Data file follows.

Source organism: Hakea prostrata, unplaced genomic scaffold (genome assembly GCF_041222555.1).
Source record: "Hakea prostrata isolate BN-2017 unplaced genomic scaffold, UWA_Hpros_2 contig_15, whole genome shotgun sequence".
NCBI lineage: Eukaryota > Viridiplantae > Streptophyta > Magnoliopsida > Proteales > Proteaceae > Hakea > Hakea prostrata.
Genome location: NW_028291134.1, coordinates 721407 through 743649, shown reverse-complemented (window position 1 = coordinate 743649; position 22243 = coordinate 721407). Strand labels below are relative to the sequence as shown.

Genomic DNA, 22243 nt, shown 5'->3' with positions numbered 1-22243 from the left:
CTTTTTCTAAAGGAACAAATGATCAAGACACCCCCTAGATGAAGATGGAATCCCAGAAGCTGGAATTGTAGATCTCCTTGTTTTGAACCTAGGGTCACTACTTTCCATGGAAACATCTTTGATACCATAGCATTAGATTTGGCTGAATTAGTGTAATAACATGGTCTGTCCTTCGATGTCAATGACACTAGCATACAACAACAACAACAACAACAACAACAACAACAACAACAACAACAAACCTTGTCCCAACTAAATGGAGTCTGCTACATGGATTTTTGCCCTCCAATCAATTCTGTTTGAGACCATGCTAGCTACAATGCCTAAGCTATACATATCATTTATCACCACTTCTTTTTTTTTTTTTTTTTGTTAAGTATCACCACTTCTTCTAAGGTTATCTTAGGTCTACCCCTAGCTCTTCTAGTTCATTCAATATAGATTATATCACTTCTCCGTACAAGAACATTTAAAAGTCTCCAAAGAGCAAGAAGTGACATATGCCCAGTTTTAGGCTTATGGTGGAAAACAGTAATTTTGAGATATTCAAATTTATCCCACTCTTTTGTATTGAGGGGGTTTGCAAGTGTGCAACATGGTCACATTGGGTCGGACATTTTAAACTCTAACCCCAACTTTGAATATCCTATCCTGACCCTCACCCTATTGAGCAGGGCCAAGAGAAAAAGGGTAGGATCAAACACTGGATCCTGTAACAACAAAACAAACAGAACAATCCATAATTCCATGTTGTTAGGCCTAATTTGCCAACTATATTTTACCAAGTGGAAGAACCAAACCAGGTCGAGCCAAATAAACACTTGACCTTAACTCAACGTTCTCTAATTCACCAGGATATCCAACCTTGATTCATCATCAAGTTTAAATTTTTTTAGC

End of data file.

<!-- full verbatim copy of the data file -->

Source organism: Hakea prostrata, unplaced genomic scaffold (genome assembly GCF_041222555.1).
Source record: "Hakea prostrata isolate BN-2017 unplaced genomic scaffold, UWA_Hpros_2 contig_15, whole genome shotgun sequence".
NCBI lineage: Eukaryota > Viridiplantae > Streptophyta > Magnoliopsida > Proteales > Proteaceae > Hakea > Hakea prostrata.
Genome location: NW_028291134.1, coordinates 721407 through 743649, shown reverse-complemented (window position 1 = coordinate 743649; position 22243 = coordinate 721407). Strand labels below are relative to the sequence as shown.

Genomic DNA, 22243 nt, shown 5'->3' with positions numbered 1-22243 from the left:
CTTTTTCTAAAGGAACAAATGATCAAGACACCCCCTAGATGAAGATGGAATCCCAGAAGCTGGAATTGTAGATCTCCTTGTTTTGAACCTAGGGTCACTACTTTCCATGGAAACATCTTTGATACCATAGCATTAGATTTGGCTGAATTAGTGTAATAACATGGTCTGTCCTTCGATGTCAATGACACTAGCATACAACAACAACAACAACAACAACAACAACAACAACAACAACAACAAACCTTGTCCCAACTAAATGGAGTCTGCTACATGGATTTTTGCCCTCCAATCAATTCTGTTTGAGACCATGCTAGCTACAATGCCTAAGCTATACATATCATTTATCACCACTTCTTTTTTTTTTTTTTTTTGTTAAGTATCACCACTTCTTCTAAGGTTATCTTAGGTCTACCCCTAGCTCTTCTAGTTCATTCAATATAGATTATATCACTTCTCCGTACAAGAACATTTAAAAGTCTCCAAAGAGCAAGAAGTGACATATGCCCAGTTTTAGGCTTATGGTGGAAAACAGTAATTTTGAGATATTCAAATTTATCCCACTCTTTTGTATTGAGGGGGTTTGCAAGTGTGCAACATGGTCACATTGGGTCGGACATTTTAAACTCTAACCCCAACTTTGAATATCCTATCCTGACCCTCACCCTATTGAGCAGGGCCAAGAGAAAAAGGGTAGGATCAAACACTGGATCCTGTAACAACAAAACAAACAGAACAATCCATAATTCCATGTTGTTAGGCCTAATTTGCCAACTATATTTTACCAAGTGGAAGAACCAAACCAGGTCGAGCCAAATAAACACTTGACCTTAACTCAACGTTCTCTAATTCACCAGGATATCCAACCTTGATTCATCATCAAGTTTAAATTTTTTTAGC